My question to you brother Anthony and those listening in on your prayer session is this:

When they build those monuments, those street signs, special News reports, when McDonalds has a special meal deal in my honor, when the Postal Service creates a special stamp in honor of me….are they honoring the ‘word’ I was sent to deliver? If not, then I’d have to say that to the extent that they do not honor the word of the Lord I proclaimed then they do not honor me. For my life was given as a love offering to the world because of that ‘word’.


But Martin. What was that word of the Lord that was like fire shutup in your bones? What was the word that would cause you to proclaim in your last sermon, “I am not fearing any man…I am here to do God’s will.” What is that word of the Lord that may be partially honored today in our culture?  If we are not honoring the total word you preached, then what are we honoring when we say we honor you?

(Martin Responds)

I think we need to pray more on this brother Anthony. For the hour is late and you have a family to attend to. We’ll continue this prayer session tomorrow.  However, I will give you a brief answer to reflect on before our next session. Forgive me for answering a question with a question:  have mountains been made low and valleys raised?  To extent that we do not incarnate that word is the extent to which I am not honored nor the word of the Lord that I was sent to proclaim.  We’ll continue tomorrow. Shalom


2 thoughts on “If I could pray to Saint Martin…Saturday Petition

Add yours

  1. I prayed to St. James (Baldwin), and he responded….

    “…I speak, now, as the grandson of a slave, a direct descendant of a born-again Christian. My conversion, as Countee Cullen puts it, came high-priced/I belong to Jesus Christ. I am also speaking as an ex-minister of the Gospel, and, therefore, as one of the born again. I was instructed to feed the hungry, clothe the naked and visit those in prison. I am indeed far from my youth, and from my father’s house, but I have not forgotten these instructions, and I pray upon my soul that I never will. The people who call themselves “born again” today have simply become members of the richest, most exclusive private club in the world, a club that the man from Galilee could not possibly hope – or wish – to enter.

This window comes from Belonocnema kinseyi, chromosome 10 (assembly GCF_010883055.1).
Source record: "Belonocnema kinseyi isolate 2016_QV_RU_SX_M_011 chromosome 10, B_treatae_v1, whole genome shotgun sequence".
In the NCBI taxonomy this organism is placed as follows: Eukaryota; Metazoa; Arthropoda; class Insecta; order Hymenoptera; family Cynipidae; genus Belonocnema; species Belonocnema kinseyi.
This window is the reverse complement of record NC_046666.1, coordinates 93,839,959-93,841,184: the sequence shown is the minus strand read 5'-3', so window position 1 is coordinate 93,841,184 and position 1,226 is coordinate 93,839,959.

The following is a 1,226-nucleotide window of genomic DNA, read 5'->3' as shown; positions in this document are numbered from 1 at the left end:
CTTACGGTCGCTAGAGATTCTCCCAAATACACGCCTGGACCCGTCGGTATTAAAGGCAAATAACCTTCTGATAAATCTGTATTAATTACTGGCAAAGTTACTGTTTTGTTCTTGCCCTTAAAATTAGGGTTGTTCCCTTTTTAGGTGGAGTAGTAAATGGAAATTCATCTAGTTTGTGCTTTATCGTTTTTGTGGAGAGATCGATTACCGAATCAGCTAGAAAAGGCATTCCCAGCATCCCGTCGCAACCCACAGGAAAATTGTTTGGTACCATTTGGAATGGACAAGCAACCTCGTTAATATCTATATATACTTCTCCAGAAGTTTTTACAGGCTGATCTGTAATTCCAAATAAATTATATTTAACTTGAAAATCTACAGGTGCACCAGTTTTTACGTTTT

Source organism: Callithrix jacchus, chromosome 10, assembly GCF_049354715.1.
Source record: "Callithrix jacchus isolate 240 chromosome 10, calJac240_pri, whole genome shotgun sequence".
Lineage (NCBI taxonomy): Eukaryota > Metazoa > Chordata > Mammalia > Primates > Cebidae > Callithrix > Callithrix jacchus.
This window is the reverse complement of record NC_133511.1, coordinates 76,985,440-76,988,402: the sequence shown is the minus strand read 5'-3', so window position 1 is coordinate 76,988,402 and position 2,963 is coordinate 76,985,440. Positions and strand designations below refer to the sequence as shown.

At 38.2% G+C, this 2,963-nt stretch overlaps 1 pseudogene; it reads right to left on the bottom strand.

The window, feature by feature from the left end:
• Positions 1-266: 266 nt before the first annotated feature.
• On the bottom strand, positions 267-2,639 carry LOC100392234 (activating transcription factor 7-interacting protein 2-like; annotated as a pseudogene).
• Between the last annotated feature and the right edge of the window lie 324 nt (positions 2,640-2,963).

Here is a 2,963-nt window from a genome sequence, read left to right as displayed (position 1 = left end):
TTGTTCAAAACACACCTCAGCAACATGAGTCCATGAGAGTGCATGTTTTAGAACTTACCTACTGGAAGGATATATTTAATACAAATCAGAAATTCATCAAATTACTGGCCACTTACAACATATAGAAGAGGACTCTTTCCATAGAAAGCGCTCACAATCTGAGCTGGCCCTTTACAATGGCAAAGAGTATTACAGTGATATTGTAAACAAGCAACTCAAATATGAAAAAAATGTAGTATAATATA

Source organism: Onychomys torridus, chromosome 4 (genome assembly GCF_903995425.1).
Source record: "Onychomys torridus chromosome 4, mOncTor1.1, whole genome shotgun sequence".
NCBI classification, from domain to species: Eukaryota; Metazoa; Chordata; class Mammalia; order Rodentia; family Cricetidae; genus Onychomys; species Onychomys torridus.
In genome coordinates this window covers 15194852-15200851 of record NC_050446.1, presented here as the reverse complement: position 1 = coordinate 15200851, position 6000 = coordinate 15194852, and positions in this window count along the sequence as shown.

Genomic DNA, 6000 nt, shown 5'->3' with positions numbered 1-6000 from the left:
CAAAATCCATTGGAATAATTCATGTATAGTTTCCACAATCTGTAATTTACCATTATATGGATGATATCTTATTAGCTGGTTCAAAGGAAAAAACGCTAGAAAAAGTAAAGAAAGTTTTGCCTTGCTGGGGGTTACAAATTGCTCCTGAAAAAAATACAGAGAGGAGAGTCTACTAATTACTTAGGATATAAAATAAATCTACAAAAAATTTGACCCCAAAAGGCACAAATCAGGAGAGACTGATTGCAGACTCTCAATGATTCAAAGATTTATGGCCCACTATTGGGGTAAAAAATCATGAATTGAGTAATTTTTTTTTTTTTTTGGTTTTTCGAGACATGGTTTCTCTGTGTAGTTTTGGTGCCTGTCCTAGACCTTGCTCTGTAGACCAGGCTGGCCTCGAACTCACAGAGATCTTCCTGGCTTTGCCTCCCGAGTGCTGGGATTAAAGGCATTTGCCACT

“Inasmuch as ye have done it unto the least of these my brethren, ye have done it unto me.

    “That is a hard saying. It is hard to live with that. It is a merciless description of our responsibility for one another. It is that hard light under which one makes the moral choice. That the Western world has forgotten that such a thing as the moral choice exists, my history, my flesh, and my soul bear witness….”

    –from “Open Letter to the Born Again,” The Nation, September 29, 1979

    “….[Martin Luther] King’s responsibility, and ours, is to that future which is already sending before it so many striking signs and portents. The possibility of liberation which is always real is also always painful, since it involves such an overhauling of all that gave us our identity. The Negro who will emerge out of the present struggle-whoever, indeed, this dark stranger may prove to be-will not be dependent, in any way at all, on any of the many props and crutches which help form our identity now. And neither will the white man. We will need every ounce of moral stamina we can find. For everything is changing, from our notion of politics to our notion of ourselves, and we are certain, as we begin history’s strangest metamorphosis, to undergo the torment of being forced to surrender far more than we ever realized we had accepted.”

    –from “The Dangerous Road Before Martin Luther King, Harper’s, February 1961

  2. Thanks Phil for posting this excerpt from Baldwin. I’ve never read this essay before.

    Ant, this is some beautiful, soul-stirring prose man!